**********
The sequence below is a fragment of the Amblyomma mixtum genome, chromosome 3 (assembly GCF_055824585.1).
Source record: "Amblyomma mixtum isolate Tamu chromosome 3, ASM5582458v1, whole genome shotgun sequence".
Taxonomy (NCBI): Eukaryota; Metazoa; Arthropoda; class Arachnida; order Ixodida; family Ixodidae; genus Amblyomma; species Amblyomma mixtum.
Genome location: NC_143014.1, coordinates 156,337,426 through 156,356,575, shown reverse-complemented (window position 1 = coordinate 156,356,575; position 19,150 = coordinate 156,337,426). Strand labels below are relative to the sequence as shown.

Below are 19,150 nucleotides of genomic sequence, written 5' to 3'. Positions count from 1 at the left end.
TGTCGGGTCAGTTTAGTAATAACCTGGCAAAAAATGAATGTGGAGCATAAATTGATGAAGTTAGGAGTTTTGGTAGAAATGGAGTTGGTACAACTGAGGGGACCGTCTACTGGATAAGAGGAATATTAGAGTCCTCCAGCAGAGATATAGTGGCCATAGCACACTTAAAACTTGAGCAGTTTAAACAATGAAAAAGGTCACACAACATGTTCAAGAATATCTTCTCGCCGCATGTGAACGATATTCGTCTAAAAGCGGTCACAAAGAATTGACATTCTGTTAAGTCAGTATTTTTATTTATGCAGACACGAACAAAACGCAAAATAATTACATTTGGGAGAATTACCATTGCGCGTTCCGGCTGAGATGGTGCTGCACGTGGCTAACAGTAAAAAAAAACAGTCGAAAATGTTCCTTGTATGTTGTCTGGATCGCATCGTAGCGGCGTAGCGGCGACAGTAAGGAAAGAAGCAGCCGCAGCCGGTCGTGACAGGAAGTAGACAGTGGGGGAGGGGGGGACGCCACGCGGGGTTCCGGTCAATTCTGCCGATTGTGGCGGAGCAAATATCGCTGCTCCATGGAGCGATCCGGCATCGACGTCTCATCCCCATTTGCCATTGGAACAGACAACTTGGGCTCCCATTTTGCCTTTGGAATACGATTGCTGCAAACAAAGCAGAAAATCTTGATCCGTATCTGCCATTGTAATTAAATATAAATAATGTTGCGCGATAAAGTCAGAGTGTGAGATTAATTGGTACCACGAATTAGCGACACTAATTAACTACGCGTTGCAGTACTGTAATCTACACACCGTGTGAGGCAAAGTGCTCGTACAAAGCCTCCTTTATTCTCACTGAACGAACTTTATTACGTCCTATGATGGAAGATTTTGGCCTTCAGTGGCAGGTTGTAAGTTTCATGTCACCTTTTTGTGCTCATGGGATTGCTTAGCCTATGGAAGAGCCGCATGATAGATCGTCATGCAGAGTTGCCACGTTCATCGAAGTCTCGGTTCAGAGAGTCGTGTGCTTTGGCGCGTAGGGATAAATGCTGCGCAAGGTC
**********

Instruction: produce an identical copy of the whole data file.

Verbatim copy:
The sequence below is a fragment of the Amblyomma mixtum genome, chromosome 3 (assembly GCF_055824585.1).
Source record: "Amblyomma mixtum isolate Tamu chromosome 3, ASM5582458v1, whole genome shotgun sequence".
Taxonomy (NCBI): Eukaryota; Metazoa; Arthropoda; class Arachnida; order Ixodida; family Ixodidae; genus Amblyomma; species Amblyomma mixtum.
Genome location: NC_143014.1, coordinates 156,337,426 through 156,356,575, shown reverse-complemented (window position 1 = coordinate 156,356,575; position 19,150 = coordinate 156,337,426). Strand labels below are relative to the sequence as shown.

Below are 19,150 nucleotides of genomic sequence, written 5' to 3'. Positions count from 1 at the left end.
TGTCGGGTCAGTTTAGTAATAACCTGGCAAAAAATGAATGTGGAGCATAAATTGATGAAGTTAGGAGTTTTGGTAGAAATGGAGTTGGTACAACTGAGGGGACCGTCTACTGGATAAGAGGAATATTAGAGTCCTCCAGCAGAGATATAGTGGCCATAGCACACTTAAAACTTGAGCAGTTTAAACAATGAAAAAGGTCACACAACATGTTCAAGAATATCTTCTCGCCGCATGTGAACGATATTCGTCTAAAAGCGGTCACAAAGAATTGACATTCTGTTAAGTCAGTATTTTTATTTATGCAGACACGAACAAAACGCAAAATAATTACATTTGGGAGAATTACCATTGCGCGTTCCGGCTGAGATGGTGCTGCACGTGGCTAACAGTAAAAAAAAACAGTCGAAAATGTTCCTTGTATGTTGTCTGGATCGCATCGTAGCGGCGTAGCGGCGACAGTAAGGAAAGAAGCAGCCGCAGCCGGTCGTGACAGGAAGTAGACAGTGGGGGAGGGGGGGACGCCACGCGGGGTTCCGGTCAATTCTGCCGATTGTGGCGGAGCAAATATCGCTGCTCCATGGAGCGATCCGGCATCGACGTCTCATCCCCATTTGCCATTGGAACAGACAACTTGGGCTCCCATTTTGCCTTTGGAATACGATTGCTGCAAACAAAGCAGAAAATCTTGATCCGTATCTGCCATTGTAATTAAATATAAATAATGTTGCGCGATAAAGTCAGAGTGTGAGATTAATTGGTACCACGAATTAGCGACACTAATTAACTACGCGTTGCAGTACTGTAATCTACACACCGTGTGAGGCAAAGTGCTCGTACAAAGCCTCCTTTATTCTCACTGAACGAACTTTATTACGTCCTATGATGGAAGATTTTGGCCTTCAGTGGCAGGTTGTAAGTTTCATGTCACCTTTTTGTGCTCATGGGATTGCTTAGCCTATGGAAGAGCCGCATGATAGATCGTCATGCAGAGTTGCCACGTTCATCGAAGTCTCGGTTCAGAGAGTCGTGTGCTTTGGCGCGTAGGGATAAATGCTGCGCAAGGTC